Reuters reports that, beginning January 1, 2006, those who retired prior to 2000 and are younger than age 65 will have to pay the full cost of their medical premiums. They will receive subsidies again when they reach age 65 and are eligible for Medicare, a spokesman told Reuters.
Those who retired after 2000 and are less than age 65 will have to pay the full cost of their premiums and will not receive subsidies after they turn 65.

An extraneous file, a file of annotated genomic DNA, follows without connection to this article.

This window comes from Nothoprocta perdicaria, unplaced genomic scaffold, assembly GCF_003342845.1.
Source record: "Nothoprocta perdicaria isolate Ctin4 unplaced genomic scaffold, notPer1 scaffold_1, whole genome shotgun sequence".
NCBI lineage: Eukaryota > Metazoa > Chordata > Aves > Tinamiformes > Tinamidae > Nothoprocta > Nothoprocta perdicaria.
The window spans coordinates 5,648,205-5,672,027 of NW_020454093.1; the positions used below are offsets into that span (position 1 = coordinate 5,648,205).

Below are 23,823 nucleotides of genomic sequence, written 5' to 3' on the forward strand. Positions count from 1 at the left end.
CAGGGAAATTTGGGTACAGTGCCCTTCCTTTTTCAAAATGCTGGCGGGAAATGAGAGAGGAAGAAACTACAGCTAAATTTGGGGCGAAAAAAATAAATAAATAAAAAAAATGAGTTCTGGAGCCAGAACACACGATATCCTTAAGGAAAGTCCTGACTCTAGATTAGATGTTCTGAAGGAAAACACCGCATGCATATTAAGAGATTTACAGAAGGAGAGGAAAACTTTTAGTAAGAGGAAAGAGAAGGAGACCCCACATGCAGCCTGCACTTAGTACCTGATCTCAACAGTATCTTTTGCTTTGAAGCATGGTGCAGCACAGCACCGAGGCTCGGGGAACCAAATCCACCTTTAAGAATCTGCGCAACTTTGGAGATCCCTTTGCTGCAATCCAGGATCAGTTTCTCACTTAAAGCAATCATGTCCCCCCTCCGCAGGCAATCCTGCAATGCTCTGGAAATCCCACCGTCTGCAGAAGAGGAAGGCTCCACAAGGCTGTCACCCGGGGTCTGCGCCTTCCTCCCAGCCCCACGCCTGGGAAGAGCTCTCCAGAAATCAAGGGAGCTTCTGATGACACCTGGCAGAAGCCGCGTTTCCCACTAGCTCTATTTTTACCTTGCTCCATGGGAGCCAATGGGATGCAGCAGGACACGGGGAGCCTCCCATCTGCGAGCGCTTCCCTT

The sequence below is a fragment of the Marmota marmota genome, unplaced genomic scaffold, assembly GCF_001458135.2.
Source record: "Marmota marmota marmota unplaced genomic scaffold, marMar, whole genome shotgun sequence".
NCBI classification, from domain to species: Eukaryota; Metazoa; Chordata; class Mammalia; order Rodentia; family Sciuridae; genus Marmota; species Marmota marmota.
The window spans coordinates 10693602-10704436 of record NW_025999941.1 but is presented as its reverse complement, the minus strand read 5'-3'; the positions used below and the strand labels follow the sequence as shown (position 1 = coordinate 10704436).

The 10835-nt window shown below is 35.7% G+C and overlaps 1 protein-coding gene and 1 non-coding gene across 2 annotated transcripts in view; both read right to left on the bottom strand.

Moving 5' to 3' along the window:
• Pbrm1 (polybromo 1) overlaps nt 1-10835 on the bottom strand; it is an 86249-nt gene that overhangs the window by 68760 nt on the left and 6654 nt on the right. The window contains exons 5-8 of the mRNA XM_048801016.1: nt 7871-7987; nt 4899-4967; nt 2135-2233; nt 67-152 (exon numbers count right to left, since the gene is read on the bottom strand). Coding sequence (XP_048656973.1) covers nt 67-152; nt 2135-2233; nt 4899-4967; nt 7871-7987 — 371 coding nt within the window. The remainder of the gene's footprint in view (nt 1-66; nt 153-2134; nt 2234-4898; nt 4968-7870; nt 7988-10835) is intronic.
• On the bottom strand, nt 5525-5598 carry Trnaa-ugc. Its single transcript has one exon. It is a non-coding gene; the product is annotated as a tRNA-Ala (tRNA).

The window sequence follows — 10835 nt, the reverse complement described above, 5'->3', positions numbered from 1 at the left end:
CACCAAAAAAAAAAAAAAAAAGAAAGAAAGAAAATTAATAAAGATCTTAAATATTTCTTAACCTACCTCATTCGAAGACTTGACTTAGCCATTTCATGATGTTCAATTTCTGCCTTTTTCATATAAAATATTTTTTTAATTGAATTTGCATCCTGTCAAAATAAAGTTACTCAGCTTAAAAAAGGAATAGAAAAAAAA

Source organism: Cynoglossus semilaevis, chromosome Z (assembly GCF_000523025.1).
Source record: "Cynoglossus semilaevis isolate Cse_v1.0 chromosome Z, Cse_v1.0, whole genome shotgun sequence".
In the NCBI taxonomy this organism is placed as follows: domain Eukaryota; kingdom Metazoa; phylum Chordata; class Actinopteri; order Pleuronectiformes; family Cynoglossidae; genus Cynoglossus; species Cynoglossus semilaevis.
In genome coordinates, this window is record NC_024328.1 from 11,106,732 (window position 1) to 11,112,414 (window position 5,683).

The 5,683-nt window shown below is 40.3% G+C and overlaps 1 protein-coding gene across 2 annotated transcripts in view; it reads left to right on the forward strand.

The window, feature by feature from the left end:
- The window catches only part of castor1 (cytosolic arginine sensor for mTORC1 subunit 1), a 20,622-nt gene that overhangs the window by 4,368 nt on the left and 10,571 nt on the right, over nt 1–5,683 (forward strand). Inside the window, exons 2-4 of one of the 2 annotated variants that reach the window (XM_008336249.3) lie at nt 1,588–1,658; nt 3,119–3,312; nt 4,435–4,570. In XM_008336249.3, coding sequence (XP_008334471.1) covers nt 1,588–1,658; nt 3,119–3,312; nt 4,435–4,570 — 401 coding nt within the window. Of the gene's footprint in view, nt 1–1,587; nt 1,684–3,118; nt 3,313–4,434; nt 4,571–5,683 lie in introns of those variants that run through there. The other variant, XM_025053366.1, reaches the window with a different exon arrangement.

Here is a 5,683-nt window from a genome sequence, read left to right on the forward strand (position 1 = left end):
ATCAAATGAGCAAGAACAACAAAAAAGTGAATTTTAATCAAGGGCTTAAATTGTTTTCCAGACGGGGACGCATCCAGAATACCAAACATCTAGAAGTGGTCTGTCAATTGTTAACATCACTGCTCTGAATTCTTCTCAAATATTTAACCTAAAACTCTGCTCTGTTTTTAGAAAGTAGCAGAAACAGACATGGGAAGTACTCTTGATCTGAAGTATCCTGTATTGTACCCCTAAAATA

All will still have access to Sears health care plan which the company says is cheaper for most retirees than if they bought coverage on their own, Reuters reports.
About one-third of retirees who are eligible, or around 45,000, are enrolled in the company’s retiree health care plan. The spokesman told Reuters that the rest get coverage through a spouse, another employer or private plans. Sears is one of the only major US retailers that provides retiree health care coverage, Reuters noted.